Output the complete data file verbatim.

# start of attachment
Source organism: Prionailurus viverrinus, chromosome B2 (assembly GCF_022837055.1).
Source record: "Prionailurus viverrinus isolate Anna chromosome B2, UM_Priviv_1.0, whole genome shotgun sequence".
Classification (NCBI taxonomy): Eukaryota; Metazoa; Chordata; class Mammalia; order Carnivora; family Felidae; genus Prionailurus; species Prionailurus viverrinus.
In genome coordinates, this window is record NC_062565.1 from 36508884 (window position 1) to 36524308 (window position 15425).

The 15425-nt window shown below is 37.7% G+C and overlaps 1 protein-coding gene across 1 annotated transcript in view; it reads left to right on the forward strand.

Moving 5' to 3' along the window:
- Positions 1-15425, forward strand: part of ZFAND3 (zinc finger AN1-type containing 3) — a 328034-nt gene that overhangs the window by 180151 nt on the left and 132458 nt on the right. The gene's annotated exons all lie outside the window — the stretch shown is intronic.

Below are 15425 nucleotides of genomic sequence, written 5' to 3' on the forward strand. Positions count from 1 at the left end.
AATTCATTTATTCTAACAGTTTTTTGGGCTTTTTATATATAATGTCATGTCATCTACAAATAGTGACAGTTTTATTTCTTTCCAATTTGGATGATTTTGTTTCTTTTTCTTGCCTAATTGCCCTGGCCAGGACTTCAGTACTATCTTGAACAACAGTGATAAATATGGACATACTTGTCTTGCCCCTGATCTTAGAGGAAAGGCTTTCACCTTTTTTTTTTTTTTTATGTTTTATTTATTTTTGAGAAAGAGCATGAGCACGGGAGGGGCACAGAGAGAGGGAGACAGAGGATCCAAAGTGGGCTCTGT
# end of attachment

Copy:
Source organism: Prionailurus viverrinus, chromosome B2 (assembly GCF_022837055.1).
Source record: "Prionailurus viverrinus isolate Anna chromosome B2, UM_Priviv_1.0, whole genome shotgun sequence".
Classification (NCBI taxonomy): Eukaryota; Metazoa; Chordata; class Mammalia; order Carnivora; family Felidae; genus Prionailurus; species Prionailurus viverrinus.
In genome coordinates, this window is record NC_062565.1 from 36508884 (window position 1) to 36524308 (window position 15425).

The 15425-nt window shown below is 37.7% G+C and overlaps 1 protein-coding gene across 1 annotated transcript in view; it reads left to right on the forward strand.

Moving 5' to 3' along the window:
- Positions 1-15425, forward strand: part of ZFAND3 (zinc finger AN1-type containing 3) — a 328034-nt gene that overhangs the window by 180151 nt on the left and 132458 nt on the right. The gene's annotated exons all lie outside the window — the stretch shown is intronic.

Below are 15425 nucleotides of genomic sequence, written 5' to 3' on the forward strand. Positions count from 1 at the left end.
AATTCATTTATTCTAACAGTTTTTTGGGCTTTTTATATATAATGTCATGTCATCTACAAATAGTGACAGTTTTATTTCTTTCCAATTTGGATGATTTTGTTTCTTTTTCTTGCCTAATTGCCCTGGCCAGGACTTCAGTACTATCTTGAACAACAGTGATAAATATGGACATACTTGTCTTGCCCCTGATCTTAGAGGAAAGGCTTTCACCTTTTTTTTTTTTTTTATGTTTTATTTATTTTTGAGAAAGAGCATGAGCACGGGAGGGGCACAGAGAGAGGGAGACAGAGGATCCAAAGTGGGCTCTGT